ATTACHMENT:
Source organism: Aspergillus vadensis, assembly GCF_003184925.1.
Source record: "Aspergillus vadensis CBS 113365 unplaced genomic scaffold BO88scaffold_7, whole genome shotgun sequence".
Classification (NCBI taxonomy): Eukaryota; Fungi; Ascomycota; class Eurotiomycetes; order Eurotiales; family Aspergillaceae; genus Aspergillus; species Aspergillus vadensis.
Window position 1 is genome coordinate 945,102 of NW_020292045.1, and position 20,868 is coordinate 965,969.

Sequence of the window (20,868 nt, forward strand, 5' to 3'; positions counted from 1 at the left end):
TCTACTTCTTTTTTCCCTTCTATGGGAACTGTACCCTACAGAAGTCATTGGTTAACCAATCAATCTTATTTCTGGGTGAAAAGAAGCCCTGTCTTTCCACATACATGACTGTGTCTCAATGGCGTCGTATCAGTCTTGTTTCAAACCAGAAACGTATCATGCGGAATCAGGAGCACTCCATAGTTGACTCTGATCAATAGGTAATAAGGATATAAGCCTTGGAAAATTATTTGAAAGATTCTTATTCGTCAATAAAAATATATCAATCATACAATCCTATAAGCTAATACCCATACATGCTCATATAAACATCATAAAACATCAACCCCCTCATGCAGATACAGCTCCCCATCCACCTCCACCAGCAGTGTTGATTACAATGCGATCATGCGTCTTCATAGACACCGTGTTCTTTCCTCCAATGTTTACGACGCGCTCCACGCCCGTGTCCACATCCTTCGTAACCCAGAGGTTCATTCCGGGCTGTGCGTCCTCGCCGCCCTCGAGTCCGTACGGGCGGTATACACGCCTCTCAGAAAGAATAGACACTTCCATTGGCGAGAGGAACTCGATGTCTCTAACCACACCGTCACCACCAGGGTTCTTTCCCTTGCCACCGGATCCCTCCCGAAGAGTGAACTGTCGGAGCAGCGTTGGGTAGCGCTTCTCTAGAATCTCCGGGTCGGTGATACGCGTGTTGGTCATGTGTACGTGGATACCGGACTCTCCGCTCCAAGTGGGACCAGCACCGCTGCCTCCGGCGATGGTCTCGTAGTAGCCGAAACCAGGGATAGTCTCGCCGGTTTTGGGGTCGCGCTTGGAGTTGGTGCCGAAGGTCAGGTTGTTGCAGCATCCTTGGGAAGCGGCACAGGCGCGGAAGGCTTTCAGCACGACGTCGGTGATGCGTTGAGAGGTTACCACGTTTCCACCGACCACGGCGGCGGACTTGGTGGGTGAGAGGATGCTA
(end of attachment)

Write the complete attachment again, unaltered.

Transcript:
Source organism: Aspergillus vadensis, assembly GCF_003184925.1.
Source record: "Aspergillus vadensis CBS 113365 unplaced genomic scaffold BO88scaffold_7, whole genome shotgun sequence".
Classification (NCBI taxonomy): Eukaryota; Fungi; Ascomycota; class Eurotiomycetes; order Eurotiales; family Aspergillaceae; genus Aspergillus; species Aspergillus vadensis.
Window position 1 is genome coordinate 945,102 of NW_020292045.1, and position 20,868 is coordinate 965,969.

Sequence of the window (20,868 nt, forward strand, 5' to 3'; positions counted from 1 at the left end):
TCTACTTCTTTTTTCCCTTCTATGGGAACTGTACCCTACAGAAGTCATTGGTTAACCAATCAATCTTATTTCTGGGTGAAAAGAAGCCCTGTCTTTCCACATACATGACTGTGTCTCAATGGCGTCGTATCAGTCTTGTTTCAAACCAGAAACGTATCATGCGGAATCAGGAGCACTCCATAGTTGACTCTGATCAATAGGTAATAAGGATATAAGCCTTGGAAAATTATTTGAAAGATTCTTATTCGTCAATAAAAATATATCAATCATACAATCCTATAAGCTAATACCCATACATGCTCATATAAACATCATAAAACATCAACCCCCTCATGCAGATACAGCTCCCCATCCACCTCCACCAGCAGTGTTGATTACAATGCGATCATGCGTCTTCATAGACACCGTGTTCTTTCCTCCAATGTTTACGACGCGCTCCACGCCCGTGTCCACATCCTTCGTAACCCAGAGGTTCATTCCGGGCTGTGCGTCCTCGCCGCCCTCGAGTCCGTACGGGCGGTATACACGCCTCTCAGAAAGAATAGACACTTCCATTGGCGAGAGGAACTCGATGTCTCTAACCACACCGTCACCACCAGGGTTCTTTCCCTTGCCACCGGATCCCTCCCGAAGAGTGAACTGTCGGAGCAGCGTTGGGTAGCGCTTCTCTAGAATCTCCGGGTCGGTGATACGCGTGTTGGTCATGTGTACGTGGATACCGGACTCTCCGCTCCAAGTGGGACCAGCACCGCTGCCTCCGGCGATGGTCTCGTAGTAGCCGAAACCAGGGATAGTCTCGCCGGTTTTGGGGTCGCGCTTGGAGTTGGTGCCGAAGGTCAGGTTGTTGCAGCATCCTTGGGAAGCGGCACAGGCGCGGAAGGCTTTCAGCACGACGTCGGTGATGCGTTGAGAGGTTACCACGTTTCCACCGACCACGGCGGCGGACTTGGTGGGTGAGAGGATGCTA